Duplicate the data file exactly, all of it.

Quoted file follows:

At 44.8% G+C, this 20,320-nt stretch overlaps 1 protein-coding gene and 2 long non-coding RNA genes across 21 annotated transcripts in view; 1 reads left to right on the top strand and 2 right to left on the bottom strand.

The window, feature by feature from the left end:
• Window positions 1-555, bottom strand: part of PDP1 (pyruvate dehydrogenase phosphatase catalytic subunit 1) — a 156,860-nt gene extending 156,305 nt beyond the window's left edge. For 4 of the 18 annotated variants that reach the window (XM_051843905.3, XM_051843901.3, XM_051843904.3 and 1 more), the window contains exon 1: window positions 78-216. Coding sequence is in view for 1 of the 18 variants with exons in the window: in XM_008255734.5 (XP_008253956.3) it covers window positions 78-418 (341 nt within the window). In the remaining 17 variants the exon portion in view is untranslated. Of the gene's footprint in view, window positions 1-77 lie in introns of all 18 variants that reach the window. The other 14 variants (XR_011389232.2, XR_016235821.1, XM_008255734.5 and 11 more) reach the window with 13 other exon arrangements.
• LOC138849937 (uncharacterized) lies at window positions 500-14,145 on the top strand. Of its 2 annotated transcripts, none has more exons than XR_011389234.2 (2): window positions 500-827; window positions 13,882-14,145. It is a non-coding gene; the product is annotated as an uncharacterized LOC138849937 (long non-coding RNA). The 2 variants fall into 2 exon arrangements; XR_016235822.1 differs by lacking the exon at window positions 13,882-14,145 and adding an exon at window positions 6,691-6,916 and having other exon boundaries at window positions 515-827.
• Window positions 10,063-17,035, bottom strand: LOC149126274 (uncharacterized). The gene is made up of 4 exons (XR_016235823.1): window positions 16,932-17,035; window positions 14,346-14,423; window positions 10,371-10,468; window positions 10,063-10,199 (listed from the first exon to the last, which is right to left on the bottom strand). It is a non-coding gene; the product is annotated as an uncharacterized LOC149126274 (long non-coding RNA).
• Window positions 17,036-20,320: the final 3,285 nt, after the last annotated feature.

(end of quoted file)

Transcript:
At 44.8% G+C, this 20,320-nt stretch overlaps 1 protein-coding gene and 2 long non-coding RNA genes across 21 annotated transcripts in view; 1 reads left to right on the top strand and 2 right to left on the bottom strand.

The window, feature by feature from the left end:
• Window positions 1-555, bottom strand: part of PDP1 (pyruvate dehydrogenase phosphatase catalytic subunit 1) — a 156,860-nt gene extending 156,305 nt beyond the window's left edge. For 4 of the 18 annotated variants that reach the window (XM_051843905.3, XM_051843901.3, XM_051843904.3 and 1 more), the window contains exon 1: window positions 78-216. Coding sequence is in view for 1 of the 18 variants with exons in the window: in XM_008255734.5 (XP_008253956.3) it covers window positions 78-418 (341 nt within the window). In the remaining 17 variants the exon portion in view is untranslated. Of the gene's footprint in view, window positions 1-77 lie in introns of all 18 variants that reach the window. The other 14 variants (XR_011389232.2, XR_016235821.1, XM_008255734.5 and 11 more) reach the window with 13 other exon arrangements.
• LOC138849937 (uncharacterized) lies at window positions 500-14,145 on the top strand. Of its 2 annotated transcripts, none has more exons than XR_011389234.2 (2): window positions 500-827; window positions 13,882-14,145. It is a non-coding gene; the product is annotated as an uncharacterized LOC138849937 (long non-coding RNA). The 2 variants fall into 2 exon arrangements; XR_016235822.1 differs by lacking the exon at window positions 13,882-14,145 and adding an exon at window positions 6,691-6,916 and having other exon boundaries at window positions 515-827.
• Window positions 10,063-17,035, bottom strand: LOC149126274 (uncharacterized). The gene is made up of 4 exons (XR_016235823.1): window positions 16,932-17,035; window positions 14,346-14,423; window positions 10,371-10,468; window positions 10,063-10,199 (listed from the first exon to the last, which is right to left on the bottom strand). It is a non-coding gene; the product is annotated as an uncharacterized LOC149126274 (long non-coding RNA).
• Window positions 17,036-20,320: the final 3,285 nt, after the last annotated feature.